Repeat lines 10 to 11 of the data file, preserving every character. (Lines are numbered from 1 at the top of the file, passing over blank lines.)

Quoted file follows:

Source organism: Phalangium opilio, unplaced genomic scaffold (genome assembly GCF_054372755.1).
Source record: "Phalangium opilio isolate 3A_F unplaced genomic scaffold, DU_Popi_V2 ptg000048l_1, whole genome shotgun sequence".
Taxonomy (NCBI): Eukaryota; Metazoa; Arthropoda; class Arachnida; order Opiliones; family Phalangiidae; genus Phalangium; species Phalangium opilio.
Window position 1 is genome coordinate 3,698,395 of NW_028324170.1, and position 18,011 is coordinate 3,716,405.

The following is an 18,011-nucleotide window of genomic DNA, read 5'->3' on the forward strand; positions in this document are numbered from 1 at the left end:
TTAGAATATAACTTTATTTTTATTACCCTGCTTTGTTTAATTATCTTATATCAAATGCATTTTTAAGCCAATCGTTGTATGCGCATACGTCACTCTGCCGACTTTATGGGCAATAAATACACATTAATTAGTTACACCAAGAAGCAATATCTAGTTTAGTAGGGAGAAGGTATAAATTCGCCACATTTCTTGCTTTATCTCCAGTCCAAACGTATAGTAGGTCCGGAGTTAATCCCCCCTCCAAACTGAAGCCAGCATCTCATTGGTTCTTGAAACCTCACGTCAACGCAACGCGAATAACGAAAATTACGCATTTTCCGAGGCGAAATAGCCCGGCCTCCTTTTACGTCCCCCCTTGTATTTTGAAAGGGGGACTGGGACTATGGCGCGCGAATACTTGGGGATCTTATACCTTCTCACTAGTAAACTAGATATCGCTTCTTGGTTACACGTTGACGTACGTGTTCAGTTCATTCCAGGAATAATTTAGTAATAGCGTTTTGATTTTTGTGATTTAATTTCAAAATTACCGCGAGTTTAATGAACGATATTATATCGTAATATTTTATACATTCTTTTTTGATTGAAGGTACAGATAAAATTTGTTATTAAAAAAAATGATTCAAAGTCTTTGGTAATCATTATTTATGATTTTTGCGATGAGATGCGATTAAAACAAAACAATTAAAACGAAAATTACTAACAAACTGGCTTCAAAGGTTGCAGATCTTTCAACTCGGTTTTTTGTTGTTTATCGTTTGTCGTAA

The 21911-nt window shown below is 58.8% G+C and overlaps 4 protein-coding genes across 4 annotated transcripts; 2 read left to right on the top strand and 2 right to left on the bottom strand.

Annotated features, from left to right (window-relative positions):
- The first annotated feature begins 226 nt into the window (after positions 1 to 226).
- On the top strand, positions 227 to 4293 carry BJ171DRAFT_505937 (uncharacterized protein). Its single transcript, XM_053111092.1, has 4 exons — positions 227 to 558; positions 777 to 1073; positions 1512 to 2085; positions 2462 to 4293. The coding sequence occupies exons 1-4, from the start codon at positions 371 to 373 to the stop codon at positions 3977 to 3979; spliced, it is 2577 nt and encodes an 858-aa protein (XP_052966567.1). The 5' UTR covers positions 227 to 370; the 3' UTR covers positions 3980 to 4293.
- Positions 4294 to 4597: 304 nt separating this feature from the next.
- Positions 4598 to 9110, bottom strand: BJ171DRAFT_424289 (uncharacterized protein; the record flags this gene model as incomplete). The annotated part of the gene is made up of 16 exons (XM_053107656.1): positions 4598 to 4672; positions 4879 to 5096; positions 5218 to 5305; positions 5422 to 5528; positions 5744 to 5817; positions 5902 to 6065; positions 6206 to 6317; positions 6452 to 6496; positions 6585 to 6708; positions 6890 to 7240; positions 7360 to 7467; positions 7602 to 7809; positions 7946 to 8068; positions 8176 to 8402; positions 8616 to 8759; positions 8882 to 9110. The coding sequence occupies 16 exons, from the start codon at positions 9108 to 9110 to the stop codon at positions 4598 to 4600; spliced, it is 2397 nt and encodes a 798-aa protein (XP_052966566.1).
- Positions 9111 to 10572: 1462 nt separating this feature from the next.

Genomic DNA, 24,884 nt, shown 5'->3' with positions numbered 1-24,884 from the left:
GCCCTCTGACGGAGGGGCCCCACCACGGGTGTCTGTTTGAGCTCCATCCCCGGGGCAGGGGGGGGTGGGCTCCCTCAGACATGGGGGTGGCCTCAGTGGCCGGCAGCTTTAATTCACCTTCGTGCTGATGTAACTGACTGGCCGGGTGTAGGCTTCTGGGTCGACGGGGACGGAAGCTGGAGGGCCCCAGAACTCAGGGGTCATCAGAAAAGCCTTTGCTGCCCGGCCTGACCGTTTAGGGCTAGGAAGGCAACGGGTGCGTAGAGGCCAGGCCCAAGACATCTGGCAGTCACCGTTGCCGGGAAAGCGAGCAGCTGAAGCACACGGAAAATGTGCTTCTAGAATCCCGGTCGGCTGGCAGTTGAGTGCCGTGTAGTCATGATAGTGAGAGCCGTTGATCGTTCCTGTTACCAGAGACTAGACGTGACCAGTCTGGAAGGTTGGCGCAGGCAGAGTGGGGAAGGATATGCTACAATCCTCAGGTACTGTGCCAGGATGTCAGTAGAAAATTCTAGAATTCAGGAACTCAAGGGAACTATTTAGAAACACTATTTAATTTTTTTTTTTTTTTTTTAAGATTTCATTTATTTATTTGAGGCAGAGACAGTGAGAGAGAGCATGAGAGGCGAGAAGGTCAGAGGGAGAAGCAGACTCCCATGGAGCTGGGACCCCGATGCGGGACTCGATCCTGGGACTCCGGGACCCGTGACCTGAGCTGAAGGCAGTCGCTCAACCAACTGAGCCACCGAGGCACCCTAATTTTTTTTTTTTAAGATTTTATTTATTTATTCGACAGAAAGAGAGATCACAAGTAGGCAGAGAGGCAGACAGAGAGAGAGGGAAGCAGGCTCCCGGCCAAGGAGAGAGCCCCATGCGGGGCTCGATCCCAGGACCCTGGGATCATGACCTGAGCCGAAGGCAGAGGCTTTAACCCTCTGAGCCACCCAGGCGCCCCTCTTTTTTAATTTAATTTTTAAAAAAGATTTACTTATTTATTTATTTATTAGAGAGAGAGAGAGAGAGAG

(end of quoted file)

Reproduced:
- On the top strand, positions 227 to 4293 carry BJ171DRAFT_505937 (uncharacterized protein). Its single transcript, XM_053111092.1, has 4 exons — positions 227 to 558; positions 777 to 1073; positions 1512 to 2085; positions 2462 to 4293. The coding sequence occupies exons 1-4, from the start codon at positions 371 to 373 to the stop codon at positions 3977 to 3979; spliced, it is 2577 nt and encodes an 858-aa protein (XP_052966567.1). The 5' UTR covers positions 227 to 370; the 3' UTR covers positions 3980 to 4293.
- Positions 4294 to 4597: 304 nt separating this feature from the next.